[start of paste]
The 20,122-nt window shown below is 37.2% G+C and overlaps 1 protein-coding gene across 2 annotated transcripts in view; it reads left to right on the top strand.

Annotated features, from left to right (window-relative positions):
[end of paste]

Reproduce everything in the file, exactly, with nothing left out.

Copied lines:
The 20,122-nt window shown below is 37.2% G+C and overlaps 1 protein-coding gene across 2 annotated transcripts in view; it reads left to right on the top strand.

Annotated features, from left to right (window-relative positions):